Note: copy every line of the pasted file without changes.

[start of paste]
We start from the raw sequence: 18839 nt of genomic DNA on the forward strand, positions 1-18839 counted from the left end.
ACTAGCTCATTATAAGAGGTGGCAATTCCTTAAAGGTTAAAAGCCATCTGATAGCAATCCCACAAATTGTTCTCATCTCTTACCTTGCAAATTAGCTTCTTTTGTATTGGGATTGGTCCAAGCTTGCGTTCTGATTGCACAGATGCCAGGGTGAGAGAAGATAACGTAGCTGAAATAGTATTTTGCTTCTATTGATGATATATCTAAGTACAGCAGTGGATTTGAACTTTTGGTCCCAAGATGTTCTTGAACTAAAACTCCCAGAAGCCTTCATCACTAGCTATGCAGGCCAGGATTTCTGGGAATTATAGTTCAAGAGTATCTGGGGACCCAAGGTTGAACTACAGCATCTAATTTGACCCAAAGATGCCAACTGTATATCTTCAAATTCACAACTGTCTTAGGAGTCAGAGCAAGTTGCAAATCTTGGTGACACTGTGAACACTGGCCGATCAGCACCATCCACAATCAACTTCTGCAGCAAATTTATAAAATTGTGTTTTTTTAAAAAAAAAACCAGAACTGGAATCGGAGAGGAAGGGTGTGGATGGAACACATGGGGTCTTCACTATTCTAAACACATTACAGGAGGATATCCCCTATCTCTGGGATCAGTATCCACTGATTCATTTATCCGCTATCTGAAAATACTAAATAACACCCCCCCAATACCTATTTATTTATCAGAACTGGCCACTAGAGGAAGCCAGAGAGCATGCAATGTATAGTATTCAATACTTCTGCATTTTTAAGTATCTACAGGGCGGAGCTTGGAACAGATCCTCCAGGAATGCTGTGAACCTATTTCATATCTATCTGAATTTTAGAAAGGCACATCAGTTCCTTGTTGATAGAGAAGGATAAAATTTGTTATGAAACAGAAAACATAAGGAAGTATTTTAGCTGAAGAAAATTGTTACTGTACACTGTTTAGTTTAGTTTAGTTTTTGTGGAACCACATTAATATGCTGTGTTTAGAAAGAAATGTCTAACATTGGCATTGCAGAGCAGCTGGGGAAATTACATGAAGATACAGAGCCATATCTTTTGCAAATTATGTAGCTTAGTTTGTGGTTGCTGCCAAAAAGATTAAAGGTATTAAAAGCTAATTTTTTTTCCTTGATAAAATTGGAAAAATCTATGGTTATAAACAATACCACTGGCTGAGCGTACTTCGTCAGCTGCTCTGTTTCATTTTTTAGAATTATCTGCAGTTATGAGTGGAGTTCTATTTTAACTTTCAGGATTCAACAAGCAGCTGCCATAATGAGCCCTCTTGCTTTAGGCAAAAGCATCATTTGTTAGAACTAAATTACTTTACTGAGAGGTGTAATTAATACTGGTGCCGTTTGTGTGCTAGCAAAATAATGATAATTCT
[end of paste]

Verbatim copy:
We start from the raw sequence: 18839 nt of genomic DNA on the forward strand, positions 1-18839 counted from the left end.
ACTAGCTCATTATAAGAGGTGGCAATTCCTTAAAGGTTAAAAGCCATCTGATAGCAATCCCACAAATTGTTCTCATCTCTTACCTTGCAAATTAGCTTCTTTTGTATTGGGATTGGTCCAAGCTTGCGTTCTGATTGCACAGATGCCAGGGTGAGAGAAGATAACGTAGCTGAAATAGTATTTTGCTTCTATTGATGATATATCTAAGTACAGCAGTGGATTTGAACTTTTGGTCCCAAGATGTTCTTGAACTAAAACTCCCAGAAGCCTTCATCACTAGCTATGCAGGCCAGGATTTCTGGGAATTATAGTTCAAGAGTATCTGGGGACCCAAGGTTGAACTACAGCATCTAATTTGACCCAAAGATGCCAACTGTATATCTTCAAATTCACAACTGTCTTAGGAGTCAGAGCAAGTTGCAAATCTTGGTGACACTGTGAACACTGGCCGATCAGCACCATCCACAATCAACTTCTGCAGCAAATTTATAAAATTGTGTTTTTTTAAAAAAAAAACCAGAACTGGAATCGGAGAGGAAGGGTGTGGATGGAACACATGGGGTCTTCACTATTCTAAACACATTACAGGAGGATATCCCCTATCTCTGGGATCAGTATCCACTGATTCATTTATCCGCTATCTGAAAATACTAAATAACACCCCCCCAATACCTATTTATTTATCAGAACTGGCCACTAGAGGAAGCCAGAGAGCATGCAATGTATAGTATTCAATACTTCTGCATTTTTAAGTATCTACAGGGCGGAGCTTGGAACAGATCCTCCAGGAATGCTGTGAACCTATTTCATATCTATCTGAATTTTAGAAAGGCACATCAGTTCCTTGTTGATAGAGAAGGATAAAATTTGTTATGAAACAGAAAACATAAGGAAGTATTTTAGCTGAAGAAAATTGTTACTGTACACTGTTTAGTTTAGTTTAGTTTTTGTGGAACCACATTAATATGCTGTGTTTAGAAAGAAATGTCTAACATTGGCATTGCAGAGCAGCTGGGGAAATTACATGAAGATACAGAGCCATATCTTTTGCAAATTATGTAGCTTAGTTTGTGGTTGCTGCCAAAAAGATTAAAGGTATTAAAAGCTAATTTTTTTTCCTTGATAAAATTGGAAAAATCTATGGTTATAAACAATACCACTGGCTGAGCGTACTTCGTCAGCTGCTCTGTTTCATTTTTTAGAATTATCTGCAGTTATGAGTGGAGTTCTATTTTAACTTTCAGGATTCAACAAGCAGCTGCCATAATGAGCCCTCTTGCTTTAGGCAAAAGCATCATTTGTTAGAACTAAATTACTTTACTGAGAGGTGTAATTAATACTGGTGCCGTTTGTGTGCTAGCAAAATAATGATAATTCT